Lingering in the Gunbad-i Khaki (11th century), and looking up into the dome itself, is still awe-inspiring: a breath-taking geometry of patterns [created using] unadorned baked bricks, where the cut side of the bricks make the patterns. There is also the amazing tiled façade of the Harun Velayat, an early 16th-century tripartite tiled entrance gate of such exquisite beauty of patterns and techniques of glazed tile as to demand close attention to detail. These are just a few examples; books should be written on the city’s architecture and urban spaces, its promenades, gardens, palaces, houses, bazaars, bridges and neighbourhoods.
So I never feel I need to apologize for staying steady with Isfahan!
Q: Why is an art historian such as yourself choosing to focus on banquets and feasting, i.e. Persian culinary traditions? And how are food and art connected?
A: Art history is a historical discipline that starts its investigations from material culture, and visual and spatial documents of history. It’s about a historical understanding of artefacts — the creative manipulation of materials and spaces, why they are made, what is their origin, meaning, purpose, etc.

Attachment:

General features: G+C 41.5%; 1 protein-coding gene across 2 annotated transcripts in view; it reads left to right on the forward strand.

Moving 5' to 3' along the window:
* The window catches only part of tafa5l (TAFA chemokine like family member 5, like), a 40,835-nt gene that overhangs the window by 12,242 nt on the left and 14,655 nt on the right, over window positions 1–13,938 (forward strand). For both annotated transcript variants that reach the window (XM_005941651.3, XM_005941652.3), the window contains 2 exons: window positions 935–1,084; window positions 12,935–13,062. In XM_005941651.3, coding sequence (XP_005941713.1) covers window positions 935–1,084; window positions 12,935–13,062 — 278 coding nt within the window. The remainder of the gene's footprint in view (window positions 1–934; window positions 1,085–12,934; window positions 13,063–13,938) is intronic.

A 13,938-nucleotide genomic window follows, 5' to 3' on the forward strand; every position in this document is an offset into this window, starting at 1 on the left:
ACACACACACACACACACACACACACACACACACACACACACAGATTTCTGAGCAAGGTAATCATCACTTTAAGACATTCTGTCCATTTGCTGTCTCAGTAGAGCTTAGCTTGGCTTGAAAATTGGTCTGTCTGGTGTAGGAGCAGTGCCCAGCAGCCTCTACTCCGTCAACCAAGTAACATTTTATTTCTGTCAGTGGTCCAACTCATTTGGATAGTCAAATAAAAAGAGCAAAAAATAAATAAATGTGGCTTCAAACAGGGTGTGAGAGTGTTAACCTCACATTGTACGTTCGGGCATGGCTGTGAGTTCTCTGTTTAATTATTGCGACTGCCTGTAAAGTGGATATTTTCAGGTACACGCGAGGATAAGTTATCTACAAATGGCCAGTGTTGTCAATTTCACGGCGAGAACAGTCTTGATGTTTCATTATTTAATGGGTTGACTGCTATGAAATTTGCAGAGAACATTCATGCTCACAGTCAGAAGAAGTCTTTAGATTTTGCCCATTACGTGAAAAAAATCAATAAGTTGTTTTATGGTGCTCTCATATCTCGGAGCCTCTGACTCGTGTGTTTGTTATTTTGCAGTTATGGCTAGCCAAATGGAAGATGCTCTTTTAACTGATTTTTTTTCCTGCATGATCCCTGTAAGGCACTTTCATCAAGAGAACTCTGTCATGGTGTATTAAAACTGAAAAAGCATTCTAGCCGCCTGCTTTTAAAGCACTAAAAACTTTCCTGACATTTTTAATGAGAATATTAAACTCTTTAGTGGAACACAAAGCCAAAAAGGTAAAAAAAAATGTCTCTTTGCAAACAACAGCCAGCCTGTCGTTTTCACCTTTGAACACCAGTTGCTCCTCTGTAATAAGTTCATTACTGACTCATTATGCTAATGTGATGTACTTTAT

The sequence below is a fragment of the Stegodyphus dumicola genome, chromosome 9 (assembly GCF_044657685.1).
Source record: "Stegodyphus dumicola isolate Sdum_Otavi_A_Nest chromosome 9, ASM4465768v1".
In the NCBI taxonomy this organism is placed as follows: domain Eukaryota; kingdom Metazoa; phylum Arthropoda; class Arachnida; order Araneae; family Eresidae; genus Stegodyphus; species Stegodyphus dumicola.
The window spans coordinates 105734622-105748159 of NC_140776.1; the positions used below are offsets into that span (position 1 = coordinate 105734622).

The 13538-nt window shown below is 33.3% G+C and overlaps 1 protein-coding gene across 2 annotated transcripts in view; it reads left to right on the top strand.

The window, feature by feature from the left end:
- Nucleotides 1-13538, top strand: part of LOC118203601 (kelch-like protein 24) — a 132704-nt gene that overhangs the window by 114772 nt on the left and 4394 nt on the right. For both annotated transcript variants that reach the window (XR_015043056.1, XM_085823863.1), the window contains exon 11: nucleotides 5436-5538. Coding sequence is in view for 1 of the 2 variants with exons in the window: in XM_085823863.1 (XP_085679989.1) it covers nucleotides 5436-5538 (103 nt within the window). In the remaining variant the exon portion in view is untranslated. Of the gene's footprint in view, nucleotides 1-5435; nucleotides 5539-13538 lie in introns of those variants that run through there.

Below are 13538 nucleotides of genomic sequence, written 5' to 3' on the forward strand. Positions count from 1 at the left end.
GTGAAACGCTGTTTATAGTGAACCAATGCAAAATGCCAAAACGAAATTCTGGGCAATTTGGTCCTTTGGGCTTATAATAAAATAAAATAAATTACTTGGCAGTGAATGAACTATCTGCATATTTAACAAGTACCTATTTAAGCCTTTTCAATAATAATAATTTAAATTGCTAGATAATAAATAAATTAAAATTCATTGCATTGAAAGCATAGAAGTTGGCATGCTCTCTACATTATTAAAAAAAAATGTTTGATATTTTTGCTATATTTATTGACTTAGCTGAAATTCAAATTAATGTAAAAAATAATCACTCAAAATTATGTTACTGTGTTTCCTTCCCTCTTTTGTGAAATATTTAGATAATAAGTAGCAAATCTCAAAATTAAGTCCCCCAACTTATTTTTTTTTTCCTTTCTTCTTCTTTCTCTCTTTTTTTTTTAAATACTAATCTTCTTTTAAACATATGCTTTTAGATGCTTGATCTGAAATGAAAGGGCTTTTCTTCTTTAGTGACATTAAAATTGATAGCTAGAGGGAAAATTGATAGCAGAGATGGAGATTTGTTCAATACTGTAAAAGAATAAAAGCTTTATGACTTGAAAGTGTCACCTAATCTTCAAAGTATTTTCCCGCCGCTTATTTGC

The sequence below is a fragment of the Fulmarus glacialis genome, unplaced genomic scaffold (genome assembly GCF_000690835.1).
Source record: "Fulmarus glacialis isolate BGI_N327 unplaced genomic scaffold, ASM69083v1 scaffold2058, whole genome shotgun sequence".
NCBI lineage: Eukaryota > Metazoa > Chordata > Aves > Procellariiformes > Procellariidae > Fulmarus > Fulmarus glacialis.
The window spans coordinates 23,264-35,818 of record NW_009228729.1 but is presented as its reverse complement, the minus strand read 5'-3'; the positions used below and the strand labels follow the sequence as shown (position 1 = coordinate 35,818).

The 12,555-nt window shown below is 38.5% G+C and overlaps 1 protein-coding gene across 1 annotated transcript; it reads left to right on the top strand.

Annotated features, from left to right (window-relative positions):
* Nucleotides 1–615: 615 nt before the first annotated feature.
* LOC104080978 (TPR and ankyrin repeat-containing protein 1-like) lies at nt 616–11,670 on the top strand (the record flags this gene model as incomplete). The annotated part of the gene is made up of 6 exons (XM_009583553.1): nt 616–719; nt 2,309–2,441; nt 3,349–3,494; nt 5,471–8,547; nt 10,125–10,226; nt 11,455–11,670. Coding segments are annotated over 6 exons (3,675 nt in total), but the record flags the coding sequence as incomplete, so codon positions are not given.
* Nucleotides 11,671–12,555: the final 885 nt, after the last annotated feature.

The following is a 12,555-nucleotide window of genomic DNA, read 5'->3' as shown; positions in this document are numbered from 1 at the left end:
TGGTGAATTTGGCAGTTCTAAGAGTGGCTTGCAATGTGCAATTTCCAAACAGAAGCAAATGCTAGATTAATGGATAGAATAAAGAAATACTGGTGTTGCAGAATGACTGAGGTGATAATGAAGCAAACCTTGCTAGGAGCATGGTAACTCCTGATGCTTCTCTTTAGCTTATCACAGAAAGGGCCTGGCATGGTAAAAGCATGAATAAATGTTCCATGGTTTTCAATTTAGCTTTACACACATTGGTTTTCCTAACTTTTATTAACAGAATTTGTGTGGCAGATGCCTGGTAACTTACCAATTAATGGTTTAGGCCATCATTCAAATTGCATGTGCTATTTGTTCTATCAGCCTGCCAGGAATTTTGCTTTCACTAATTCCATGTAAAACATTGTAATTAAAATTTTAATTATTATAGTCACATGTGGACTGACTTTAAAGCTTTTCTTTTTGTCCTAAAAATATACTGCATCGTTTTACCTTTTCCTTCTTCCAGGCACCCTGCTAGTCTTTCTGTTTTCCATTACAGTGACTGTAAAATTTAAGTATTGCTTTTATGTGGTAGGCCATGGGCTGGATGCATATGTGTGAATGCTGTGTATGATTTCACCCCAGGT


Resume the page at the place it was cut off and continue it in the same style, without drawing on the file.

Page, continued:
With this in mind, it is not far-fetched for my research to go from palaces and feasting ceremonies to the objects and actions that filled the buildings and the ceremonies. This sort of thinking has had me chase after whether, and how, representations of eating, food, and cooking and the objects themselves may have triggered my interest.
Q: What is the topic of your next book/major research project?